Vladimir Lenin apartment, London UK

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I’m cheating a bit today. I do that from time to time. Vladimir Lenin was not a writer (although his complete collected works fill 55 volumes with over 3,000 documents). He was not a cultural figure in any strict application of that term. But you don’t need me to tell you that Lenin’s influence on Russian art, literature, music and other cultural activities after the beginning of the 20th century was enormous. If you look at the list of tags to the left you will see I have “preferred” Joseph Stalin when writing about the state’s effect on Russian art. Isn’t it time Lenin got his due?
Lenin, like that ever-buzzing gnat Stalin, is on one’s mind a lot today. There are so many reasons for that, I will end up skipping most. But here are a few:
1) Lenin lived in London. as the plaque above shows, in 1908. He lived at 21 Tavistock Place (the building is now numbered 36) while he was – yes – writing one of his essays, “Materialism and Empirio-criticism.” Not exactly beach reading, but, hey – neither is anything I do. London and Russian culture are deeply intertwined. I’m not talking about Roman Abramovich and the Chealsea football team, I’m talking about Herzen and his group of intellectuals and revolutionaries in the 19th century. Vladimir Nabokov spent time in England as a young man, matriculating at Trinity College in Cambridge. That experience was reflected in at least two of his novels, Glory and The Real Life of Sebastian Knight. These days its not culture but politics, dirty politics, that dominates the Russia-England connection. The murder of former KGB agent Alexander Litvinenko, probably at the orders of Vladimir Putin, stands at the center of that.
2) As these words are typed into my computer, the world is on a Vladimir Putin watch. He disappeared on March 5 and it is currently March 14. Where did he go? Nobody knows. There are lots and lots of rumors, but one of them is that the guy who oversaw the murder of Litvinenko has masterminded the “disappearance” of Putin. Probably not, but it’s one of the rumors out there, and it’s got me thinking about London. You see, as things have gotten worse and worse in Russia for thinking people over the last three years, we see definite signs that the Russian state, under the tutelage of Mr. Putin, is returning more and more to policies, attitudes and practices originally put into place by Mr. Lenin and his wayward pupil Mr. Stalin. We are currently seeing an outflux of intellectuals and writers that may soon match the peak emigrations of the 1980s, 1970s and 1920s. It was Lenin who codified “emigration” as a useful government policy when he oversaw the so-called “philosopher ships” in 1922 and 1923. That was sort of his attempt to be humane. Rather than arrest, torture and murder them, like he was doing to many “lesser” people, he had great Russian minds put on boats and sent abroad. A book was written about this in 2007: Lesley Chamberlain’s Lenin’s Private War: The Voyage of the Philosophy Steamer and the Exile of the Intelligentsia.

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3) Lenin’s tastes in literature and art were quite simple and direct. He liked the Russian classics such as Tolstoy, but was suspect of classics like Dostoevsky. Dostoevsky, in fact, after the Russian Revolution, went into a period of 40 or 50 years in eclipse. He never quite disappeared – he was too strong for that – but his works were hard to find and were not “appreciated” by official critics. Dostoevesky, by the way, owes a certain debt to one of England’s greatest writers, Charles Dickens, and there is a Dickens-Lenin connection, as reported by none less that George Orwell, who satirized Lenin’s ideas brutally in his novels Animal Farm and 1984. In his essay “Why Socialists Don’t Believe in Fun,” Orwell wrote that Dickens’ A Christmas Carol was read “to Lenin on his deathbed and according to his wife, he found its ‘bourgeois sentimentality’ completely intolerable. Now in a sense Lenin was right: but if he had been in better health he would perhaps have noticed that the story has interesting sociological implications.”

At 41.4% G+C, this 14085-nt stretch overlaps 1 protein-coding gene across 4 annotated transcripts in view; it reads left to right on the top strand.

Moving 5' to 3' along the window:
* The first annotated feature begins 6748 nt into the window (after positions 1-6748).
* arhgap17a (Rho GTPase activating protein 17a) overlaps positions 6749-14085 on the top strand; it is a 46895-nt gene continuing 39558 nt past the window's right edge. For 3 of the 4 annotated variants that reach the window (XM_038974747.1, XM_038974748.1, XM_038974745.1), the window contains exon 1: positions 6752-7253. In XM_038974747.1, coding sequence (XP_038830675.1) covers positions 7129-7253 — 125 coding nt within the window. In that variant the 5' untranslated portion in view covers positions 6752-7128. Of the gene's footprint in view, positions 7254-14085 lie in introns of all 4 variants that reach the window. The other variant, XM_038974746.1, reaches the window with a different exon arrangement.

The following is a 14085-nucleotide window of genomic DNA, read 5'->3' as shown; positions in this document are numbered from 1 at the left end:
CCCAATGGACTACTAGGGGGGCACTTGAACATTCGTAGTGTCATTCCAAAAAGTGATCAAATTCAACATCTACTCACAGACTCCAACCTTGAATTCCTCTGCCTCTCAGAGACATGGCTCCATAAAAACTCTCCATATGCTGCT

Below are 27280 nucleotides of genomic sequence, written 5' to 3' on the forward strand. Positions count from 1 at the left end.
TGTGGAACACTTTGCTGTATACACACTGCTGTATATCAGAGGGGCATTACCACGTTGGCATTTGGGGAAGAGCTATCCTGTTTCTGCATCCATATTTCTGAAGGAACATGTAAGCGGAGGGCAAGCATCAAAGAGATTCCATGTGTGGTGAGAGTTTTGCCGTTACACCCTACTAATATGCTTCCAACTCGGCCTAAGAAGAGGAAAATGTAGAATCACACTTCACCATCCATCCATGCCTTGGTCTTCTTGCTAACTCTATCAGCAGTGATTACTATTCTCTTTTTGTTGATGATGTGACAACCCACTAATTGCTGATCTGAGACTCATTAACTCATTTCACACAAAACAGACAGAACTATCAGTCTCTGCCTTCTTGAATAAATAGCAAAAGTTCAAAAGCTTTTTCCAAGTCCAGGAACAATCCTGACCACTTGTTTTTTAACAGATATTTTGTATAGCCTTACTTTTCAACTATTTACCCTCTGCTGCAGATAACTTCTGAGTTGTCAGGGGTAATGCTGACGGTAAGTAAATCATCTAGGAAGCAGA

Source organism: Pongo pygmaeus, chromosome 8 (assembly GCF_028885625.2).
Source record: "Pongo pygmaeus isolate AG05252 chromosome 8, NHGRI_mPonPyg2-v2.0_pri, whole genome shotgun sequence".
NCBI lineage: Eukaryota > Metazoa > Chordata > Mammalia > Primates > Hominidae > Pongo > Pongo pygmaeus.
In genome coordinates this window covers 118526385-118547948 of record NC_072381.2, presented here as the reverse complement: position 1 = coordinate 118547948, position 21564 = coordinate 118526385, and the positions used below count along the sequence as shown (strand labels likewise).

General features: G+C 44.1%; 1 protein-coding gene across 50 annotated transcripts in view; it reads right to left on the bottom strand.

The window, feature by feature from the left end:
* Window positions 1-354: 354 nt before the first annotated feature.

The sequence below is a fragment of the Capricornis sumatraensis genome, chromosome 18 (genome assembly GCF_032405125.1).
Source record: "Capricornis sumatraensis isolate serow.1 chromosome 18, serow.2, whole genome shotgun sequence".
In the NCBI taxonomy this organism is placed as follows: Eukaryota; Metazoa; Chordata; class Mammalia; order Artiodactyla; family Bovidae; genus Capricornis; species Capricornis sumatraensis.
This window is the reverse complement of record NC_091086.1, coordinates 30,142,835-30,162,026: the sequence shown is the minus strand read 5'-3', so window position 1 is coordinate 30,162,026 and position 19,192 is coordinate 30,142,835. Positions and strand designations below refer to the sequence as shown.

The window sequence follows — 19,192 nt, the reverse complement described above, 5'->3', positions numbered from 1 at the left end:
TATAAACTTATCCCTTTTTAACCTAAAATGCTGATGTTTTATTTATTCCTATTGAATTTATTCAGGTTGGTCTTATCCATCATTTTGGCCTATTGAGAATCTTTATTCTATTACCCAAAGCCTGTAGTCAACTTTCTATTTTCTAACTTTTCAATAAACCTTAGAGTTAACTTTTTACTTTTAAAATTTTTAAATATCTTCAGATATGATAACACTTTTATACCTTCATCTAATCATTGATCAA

4) Lenin was the guy who honed, if not perfected, the use of chaos, confusion, misinformation, lies, fear, terror and violence as a basis to build a political power base. (The “perfection” he left to Mr. Stalin and we are seeing this method revived in new forms under Putin – or his successor? – today.) This is why Russia inseminated world literature with such an embarrassment of riches throughout the 20th century. Ivan Bunin, Nabokov, Yevgeny Zamyatin (Orwell’s biggest direct influence) and Marina Tsvetaeva are just a few of the major figures who left or were driven out of the Soviet Union in the early years. It’s easy to see why these individuals skipped town. Look at the list of some who didn’t – Osip Mandelstam, Isaak Babel, Vladimir Mayakovsky and Vsevolod Meyerhold were all murdered in prison. Tsvetaeva chose to come back home and ended up hanging herself. That is work Mr. Lenin can take credit for.
5) Lenin liked Maxim Gorky. Gorky liked Lenin sometimes, and even liked Stalin sometimes. Solzhenitsyn hated Gorky. I often don’t trust Solzhenitsyn (while admiring him greatly), but I share his dislike of Gorky. Does that put me within the six degrees of separation with Lenin?
Whether it does or not, I feel entirely safe in stating that I and my contemporaries in Russia today are grappling with the living legacy of Vladimir Lenin. It is a world of madness, suspicion, evil plots, dastardly deeds, death and assassination.
I feel as safe saying that as Lenin surely felt safe cozying up to his books and working on his revolutionary essays in his London abode. Thanks, London. Thanks a lot.

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